Pacific Stakeholders Meet To Discuss Deep Sea Mining

Pacific Islands Development Program, East-West Center With Support From Center for Pacific Islands Studies, University of Hawai‘i

News Release

Secretariat of the Pacific Regional Environmental Programme Nadi, Fiji

Wednesday, December 11, 2013

The Secretariat of the Pacific Community (SPC) and the Secretariat of the Pacific Regional Environment Programme (SPREP) are working closely together to consult stakeholders in order to identify and address concerns about the potential impacts of deep sea mining activities in the region.

As part of this ongoing work SOPAC, SPC's Applied Geoscience and Technology Division, is co-hosting a regional training workshop with SPREP on the environmental impacts of deep sea minerals activities from 9-13th December 2013 at the Tanoa International Hotel in Nadi, Fiji.

While no deep sea mining activities have yet taken place, this workshop is designed to collectively identify and assess national and regional environmental management needs and to develop a robust process for strengthened strategic planning and Environmental Impact Assessments (EIA's) before any deep sea mining activities occur. Two government officials, one each from the environment and mineral development agencies of each of the 15 Pacific ACP States, and representatives from Civil Society have also been invited.

This workshop is part of the ongoing work of the SPC-EU Pacific Deep Sea Minerals Project to build national capacity and greater public awareness of the key issues related to the development and management of deep sea mineral resources in the Pacific.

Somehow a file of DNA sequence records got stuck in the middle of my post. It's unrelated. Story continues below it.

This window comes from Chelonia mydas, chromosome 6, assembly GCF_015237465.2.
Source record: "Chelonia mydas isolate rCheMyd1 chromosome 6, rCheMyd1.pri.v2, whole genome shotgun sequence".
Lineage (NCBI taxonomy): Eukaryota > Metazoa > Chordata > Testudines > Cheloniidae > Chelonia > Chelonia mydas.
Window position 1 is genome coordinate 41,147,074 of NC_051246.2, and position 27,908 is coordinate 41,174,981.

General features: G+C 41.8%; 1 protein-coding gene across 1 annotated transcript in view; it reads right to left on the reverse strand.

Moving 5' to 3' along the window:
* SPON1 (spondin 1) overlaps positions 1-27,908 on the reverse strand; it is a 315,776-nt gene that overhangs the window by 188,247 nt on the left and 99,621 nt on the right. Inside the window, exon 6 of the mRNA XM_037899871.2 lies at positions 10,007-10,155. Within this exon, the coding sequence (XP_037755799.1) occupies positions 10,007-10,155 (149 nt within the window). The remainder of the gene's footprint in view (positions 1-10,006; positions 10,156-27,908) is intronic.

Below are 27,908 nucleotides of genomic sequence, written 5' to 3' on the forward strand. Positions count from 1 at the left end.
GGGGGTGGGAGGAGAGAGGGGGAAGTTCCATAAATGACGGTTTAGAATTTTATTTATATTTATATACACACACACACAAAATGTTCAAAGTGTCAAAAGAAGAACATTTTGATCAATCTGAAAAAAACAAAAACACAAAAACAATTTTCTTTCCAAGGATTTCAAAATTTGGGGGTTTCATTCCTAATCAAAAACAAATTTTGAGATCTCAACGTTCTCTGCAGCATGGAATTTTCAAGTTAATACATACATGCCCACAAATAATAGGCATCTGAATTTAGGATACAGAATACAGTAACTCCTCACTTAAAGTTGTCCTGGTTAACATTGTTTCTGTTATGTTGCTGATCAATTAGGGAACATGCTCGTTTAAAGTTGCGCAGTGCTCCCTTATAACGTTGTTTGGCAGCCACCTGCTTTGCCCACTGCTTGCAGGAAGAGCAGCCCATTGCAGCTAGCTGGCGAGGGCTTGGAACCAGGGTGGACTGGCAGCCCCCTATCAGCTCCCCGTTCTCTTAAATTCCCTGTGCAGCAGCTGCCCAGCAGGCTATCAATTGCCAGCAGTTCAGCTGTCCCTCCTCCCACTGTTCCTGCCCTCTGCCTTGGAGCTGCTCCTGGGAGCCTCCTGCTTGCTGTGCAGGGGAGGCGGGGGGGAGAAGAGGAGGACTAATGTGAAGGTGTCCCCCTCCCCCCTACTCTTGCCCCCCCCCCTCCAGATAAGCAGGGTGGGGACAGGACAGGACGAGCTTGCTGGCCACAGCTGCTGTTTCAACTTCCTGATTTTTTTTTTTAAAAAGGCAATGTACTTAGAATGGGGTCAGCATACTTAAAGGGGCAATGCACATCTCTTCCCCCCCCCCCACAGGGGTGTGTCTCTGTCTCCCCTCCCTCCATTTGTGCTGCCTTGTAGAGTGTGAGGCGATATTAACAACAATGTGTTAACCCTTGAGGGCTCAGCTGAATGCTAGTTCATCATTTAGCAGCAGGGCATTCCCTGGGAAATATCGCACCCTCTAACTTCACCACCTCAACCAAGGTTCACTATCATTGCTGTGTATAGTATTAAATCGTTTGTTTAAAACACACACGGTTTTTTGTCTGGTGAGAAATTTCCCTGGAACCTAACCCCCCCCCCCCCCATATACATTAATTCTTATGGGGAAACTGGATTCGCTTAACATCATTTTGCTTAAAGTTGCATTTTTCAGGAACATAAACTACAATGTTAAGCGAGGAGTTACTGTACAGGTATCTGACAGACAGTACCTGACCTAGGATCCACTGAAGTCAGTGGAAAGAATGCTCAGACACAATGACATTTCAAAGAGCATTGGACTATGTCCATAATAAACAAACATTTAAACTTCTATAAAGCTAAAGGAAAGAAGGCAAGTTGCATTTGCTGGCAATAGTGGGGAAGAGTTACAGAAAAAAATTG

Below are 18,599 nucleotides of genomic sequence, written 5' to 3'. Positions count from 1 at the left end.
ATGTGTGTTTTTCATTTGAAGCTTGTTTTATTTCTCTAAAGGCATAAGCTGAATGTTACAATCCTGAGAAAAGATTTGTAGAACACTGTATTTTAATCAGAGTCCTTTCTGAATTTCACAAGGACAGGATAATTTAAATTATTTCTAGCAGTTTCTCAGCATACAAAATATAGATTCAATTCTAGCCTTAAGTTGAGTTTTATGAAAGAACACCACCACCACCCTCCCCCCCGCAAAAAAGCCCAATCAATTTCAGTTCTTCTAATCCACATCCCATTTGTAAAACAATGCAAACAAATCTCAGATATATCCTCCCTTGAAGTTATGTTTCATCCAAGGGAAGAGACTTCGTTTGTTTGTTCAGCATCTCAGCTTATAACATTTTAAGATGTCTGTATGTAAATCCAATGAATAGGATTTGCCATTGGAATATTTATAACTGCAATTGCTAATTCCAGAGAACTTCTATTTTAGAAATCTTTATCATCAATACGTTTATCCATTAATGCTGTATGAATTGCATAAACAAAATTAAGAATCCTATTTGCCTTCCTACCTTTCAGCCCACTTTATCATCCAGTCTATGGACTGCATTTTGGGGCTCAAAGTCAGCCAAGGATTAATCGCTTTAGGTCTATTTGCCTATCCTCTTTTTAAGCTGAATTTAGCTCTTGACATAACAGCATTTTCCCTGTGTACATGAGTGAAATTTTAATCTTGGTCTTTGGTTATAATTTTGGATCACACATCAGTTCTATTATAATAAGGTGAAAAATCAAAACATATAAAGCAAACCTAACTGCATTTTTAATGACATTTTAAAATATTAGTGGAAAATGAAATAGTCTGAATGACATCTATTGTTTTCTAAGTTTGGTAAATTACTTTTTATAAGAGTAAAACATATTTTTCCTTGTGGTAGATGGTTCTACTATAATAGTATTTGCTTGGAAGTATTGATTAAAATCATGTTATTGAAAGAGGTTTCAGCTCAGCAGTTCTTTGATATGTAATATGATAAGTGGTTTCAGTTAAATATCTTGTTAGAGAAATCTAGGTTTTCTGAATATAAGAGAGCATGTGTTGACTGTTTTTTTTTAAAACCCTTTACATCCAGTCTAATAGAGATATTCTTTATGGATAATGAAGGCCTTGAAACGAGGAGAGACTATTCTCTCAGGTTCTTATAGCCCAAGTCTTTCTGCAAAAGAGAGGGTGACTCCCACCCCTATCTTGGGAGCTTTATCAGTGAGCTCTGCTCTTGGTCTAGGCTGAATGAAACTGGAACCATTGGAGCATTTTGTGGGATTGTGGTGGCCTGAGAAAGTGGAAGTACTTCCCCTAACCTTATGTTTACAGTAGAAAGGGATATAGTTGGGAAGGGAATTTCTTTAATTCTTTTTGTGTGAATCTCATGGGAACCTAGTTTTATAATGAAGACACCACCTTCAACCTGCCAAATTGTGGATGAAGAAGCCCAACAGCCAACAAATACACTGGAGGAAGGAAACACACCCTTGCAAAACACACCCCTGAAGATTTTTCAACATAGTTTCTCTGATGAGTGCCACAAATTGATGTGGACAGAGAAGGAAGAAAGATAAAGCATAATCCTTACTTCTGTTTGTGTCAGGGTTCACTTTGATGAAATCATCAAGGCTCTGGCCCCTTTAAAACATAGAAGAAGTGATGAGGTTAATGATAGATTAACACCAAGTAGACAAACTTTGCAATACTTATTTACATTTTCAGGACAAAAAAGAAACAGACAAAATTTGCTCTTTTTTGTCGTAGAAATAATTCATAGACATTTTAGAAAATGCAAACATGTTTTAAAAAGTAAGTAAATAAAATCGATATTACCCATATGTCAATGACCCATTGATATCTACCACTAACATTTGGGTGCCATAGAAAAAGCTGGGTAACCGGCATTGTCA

SPREP's Director General, Mr David Sheppard, says there is a critical need for more baseline environmental data to be collected to enable Pacific countries to ensure informed decision making and strengthen the responsible management of their deep sea mineral resources.

"SPREP as the environmental agency is committed to partnering with SPC and SOPAC to try to bring more environmental information to the table. But the companies themselves need to allocate money for independent scientific studies of the biodiversity and the environment in the deep sea. There is good understanding of the mineral deposits but we need to have the same level of information of the deep sea ecosystems where they occur.

"To date much of the discussion has been focussed on project level EIA but this needs to be done within a wider context of strategic plans and assessments such as marine spatial planning, cost benefit analysis and sustainability appraisals. We need to consider deep sea mining as only one of the potential uses of our ocean resources and consider it in an integrated way along other uses such as conservation, fisheries and tourism paying particular attention to accumulative impacts, setting acceptable thresholds, equity of benefits and long term sustainability," he says.

Mr Sheppard believes the upcoming Nadi workshop is a critical step forward to improve knowledge and cooperation across the region.

"The aim is to get key stakeholders, and that includes civil society, environmental experts in the governments of Pacific countries, and also those people that are knowledgeable in this area. So we'd like to have a cross-section to have quality participation and to really come out with some useful recommendations as we go forward.